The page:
Lessons from northern Italy

My e-mail pen pal Bill Harvey sent me a link to an article in YES! magazine about the Emilia Romagna region in northern Italy, where two-thirds of its 4.5 million people participate in co-operative businesses.

emilia_romagnaThere are worker-owned cooperatives, consumer-owned co-operatives, and social service co-operatives, in which people band together to provide day care, care for senior citizens and other services that the Italian government can’t do satisfactorily.

Vera Zarnagni, professor of economic history at the University of Bologna, said co-operative enterprise is part of an economic tradition going back to the 1850s.  It’s an illustration of a contention by the American thinker Murray Bookchin, that there are other ways the world’s economy could have developed besides the way it did.

Even though a majority of the region’s people are co-op members, many of them also work for profit-seeking corporations.  Co-operative business activity accounts for about 30 percent of the economic output of the region.

Most of the co-ops in the region are small enterprises, linked together in a ecological network of relationships.  What I’ve read about Italy indicates that this is true of Italian business as well.  Italy has an unusually high proportion of small family-owned businesses, linked by personal relationships, and engaged in high-value work involving high standards of craftsmanship.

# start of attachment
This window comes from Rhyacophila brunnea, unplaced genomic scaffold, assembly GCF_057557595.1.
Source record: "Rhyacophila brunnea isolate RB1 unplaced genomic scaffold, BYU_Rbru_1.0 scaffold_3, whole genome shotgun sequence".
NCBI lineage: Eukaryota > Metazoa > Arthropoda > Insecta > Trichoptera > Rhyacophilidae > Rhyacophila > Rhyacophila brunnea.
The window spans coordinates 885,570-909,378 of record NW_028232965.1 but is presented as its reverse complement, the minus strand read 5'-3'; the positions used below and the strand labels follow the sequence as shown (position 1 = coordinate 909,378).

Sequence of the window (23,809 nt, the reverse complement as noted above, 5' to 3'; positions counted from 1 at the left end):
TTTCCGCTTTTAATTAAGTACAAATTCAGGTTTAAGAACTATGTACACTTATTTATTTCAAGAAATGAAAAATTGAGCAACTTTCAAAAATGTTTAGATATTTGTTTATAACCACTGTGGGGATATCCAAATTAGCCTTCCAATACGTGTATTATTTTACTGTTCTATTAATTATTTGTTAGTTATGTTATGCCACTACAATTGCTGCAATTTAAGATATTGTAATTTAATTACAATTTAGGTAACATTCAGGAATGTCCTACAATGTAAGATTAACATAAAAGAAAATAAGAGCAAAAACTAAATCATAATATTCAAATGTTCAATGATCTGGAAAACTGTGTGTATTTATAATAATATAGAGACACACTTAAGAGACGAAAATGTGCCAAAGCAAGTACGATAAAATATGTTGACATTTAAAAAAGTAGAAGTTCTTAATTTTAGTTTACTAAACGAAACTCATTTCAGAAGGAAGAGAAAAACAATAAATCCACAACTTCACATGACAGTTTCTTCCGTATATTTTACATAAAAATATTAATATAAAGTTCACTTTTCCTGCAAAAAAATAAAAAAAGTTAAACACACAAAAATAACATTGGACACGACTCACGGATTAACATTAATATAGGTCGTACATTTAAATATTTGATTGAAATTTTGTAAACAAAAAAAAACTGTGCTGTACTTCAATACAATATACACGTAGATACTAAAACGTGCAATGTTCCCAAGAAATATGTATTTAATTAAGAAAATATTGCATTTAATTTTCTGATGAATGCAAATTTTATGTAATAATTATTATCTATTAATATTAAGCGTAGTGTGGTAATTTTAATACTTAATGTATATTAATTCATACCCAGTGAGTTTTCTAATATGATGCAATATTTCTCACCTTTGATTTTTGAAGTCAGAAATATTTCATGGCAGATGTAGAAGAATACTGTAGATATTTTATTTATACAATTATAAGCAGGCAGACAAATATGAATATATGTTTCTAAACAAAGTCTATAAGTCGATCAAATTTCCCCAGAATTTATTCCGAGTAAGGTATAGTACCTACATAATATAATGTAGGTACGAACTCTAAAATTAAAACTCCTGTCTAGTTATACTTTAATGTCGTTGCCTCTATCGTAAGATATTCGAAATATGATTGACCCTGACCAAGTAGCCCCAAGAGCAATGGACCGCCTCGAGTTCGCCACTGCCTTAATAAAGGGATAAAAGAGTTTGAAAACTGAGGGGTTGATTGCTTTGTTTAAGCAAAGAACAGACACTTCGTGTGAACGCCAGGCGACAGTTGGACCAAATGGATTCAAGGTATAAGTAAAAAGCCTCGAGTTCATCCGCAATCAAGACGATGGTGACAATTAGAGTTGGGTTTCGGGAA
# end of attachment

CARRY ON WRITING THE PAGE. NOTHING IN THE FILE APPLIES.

Italian law is friendly to co-operatives.  Surpluses earned by co-operatives are exempt from corporate profits taxes, but they have to contribute 3 percent to one of two national co-operative development funds.  They can choose between the one sponsored by the Communist Party and the one sponsored by the Catholic Church.

When workers are laid off, they have the option of pooling their unemployment compensation to start new co-operative businesses.  And co-operatives are allowed to raise money by borrowing from their members.

Italy does not have a dynamic economy.  Its rate of economic growth lags behind the European Union as a whole.  But seen from afar, its co-operatives set an example of enterprises that are sustainable and humane.


The Italian Region Where Co-ops Product a Third of Its GDP by John Duda for YES! magazine.

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